A 2017 report by the Berkeley International Human Rights Law Clinic, which studied the effectiveness of CAO in holding World Bank organisations to account and remediating disputes, found that while in many ways it has been very effectual, there were some failings and discrepancies.

For example, during the period it studied, which covered 72 cases, CAO did not mediate an agreement or conduct an audit in 62% of the cases it deemed eligible for review. In the majority of cases it investigated, CAO acted as a convener of dispute-resolution meetings rather than an investigator.

According to the author’s statistical analysis, complaints filed about extractive industries projects were significantly less likely to reach an agreement with the company, and for these cases CAO’s intervention lasted significantly less time when compared to those against non-extractive industry projects.

Similarly, the higher the revenue of the company involved in the project, the less likely it was for the complainant to progress to compliance review. For example, cases involving IFC’s largest borrowers— projects with loan commitments greater than $20m had significantly shorter duration than complaints with smaller project loans.

“There are clear tensions around whether economic issues should be prioritised over environmental and social ones,” says report co-author Roxanna Altholz, co-director and clinical professor at Berkeley International Human Rights Law Clinic.

Altholz and her co-author Chris Sullivan studied five different global projects, including several extraction ones, where communities had raised concerns about the social and economic impacts, and found these concerns were not sufficiently addressed. The projects moved forward, Altholz says, because they were deemed to be economically important to the host governments, the companies pursuing them and the IFC by providing investment returns.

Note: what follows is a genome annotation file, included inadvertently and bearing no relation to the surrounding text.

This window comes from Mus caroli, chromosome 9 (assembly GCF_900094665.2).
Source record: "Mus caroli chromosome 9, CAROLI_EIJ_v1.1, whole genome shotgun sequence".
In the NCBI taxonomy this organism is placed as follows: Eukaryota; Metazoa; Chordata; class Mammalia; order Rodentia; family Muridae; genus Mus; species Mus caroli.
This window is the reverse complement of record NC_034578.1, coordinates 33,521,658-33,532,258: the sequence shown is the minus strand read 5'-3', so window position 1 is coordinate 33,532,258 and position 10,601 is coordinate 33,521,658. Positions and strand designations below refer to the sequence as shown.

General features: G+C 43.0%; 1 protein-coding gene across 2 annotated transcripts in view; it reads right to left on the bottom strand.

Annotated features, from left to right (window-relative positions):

“The community members [we spoke to] often described CAO as window dressing and conveyed a lot of frustration at its intervention,” says Altholz.

“But that is because it is very difficult to pursue a mission of accountability if the organisation doesn’t have the authority to make orders or provide remedy – those are the defining characteristics of accountability.”

Should the IFC have withheld investment?

The reports’ findings and the recent complaint against IFC certainly raise questions. For example, in the Guinean case, given the poor level of governmental oversight – well known because of CBG’s legacy of disputes with local residents – should the IFC have withheld investment?

“I don’t think that is the right question to be asking,” says Jim Wormington, a researcher for HRW Africa division, who notes that the IFC has put some pressure on CBG that has resulted in some improvements in environmental management.

“The question should be: if the IFC decides to invest in this project, what should it be doing to address not only the projects standards as it moves forward but also the legacy of CBG in the region?”

Wormington argues the IFC should do more and could have done more to pressure CBG.

“It is the right organisation to do this but it is unwilling to put the necessary kind of stress on these companies,” he says.

The IFC were contacted for comment for this article but did not reply. In a 2018 letter, CBG said it has improved environmental and social management since receiving the IFC loan and will consider any grievance related to past land acquisitions.

However, Pred says IDI want to see a fully-fledged commitment by the IFC and the other financiers to ensure the dispute resolution process succeeds in delivering redress to the Boke population for CBG’s decades-long legacy of harm.

Time for Change

Overall, Altholz says the IFC and CAO could do more in these cases if it wanted to.

“Arbitration agreements and provisions are a very normal part of a contract and are a condition loan parties often subject themselves to all over the world, they agree to a way to resolve disputes,” she says.

“The IFC, and the World Bank in general, has been reluctant to make real accountability of the loan agreement.”

However, she adds, while it is relatively easy to draft the provision, it is difficult to provide real oversight of environmental and social issues, but not impossible.

Mechanisms such as CAO are crucial and are sometimes the only form of potential redress available to communities harmed by internationally-financed development projects.

And where, like in Guinea, there is a desperate need to balance out the benefits mining can bring to communities, such as jobs and local investments, with better governmental oversight for land reclamation and environmental standards, capital providing organisations like the IFC could – and should – use their significant power better to wield change.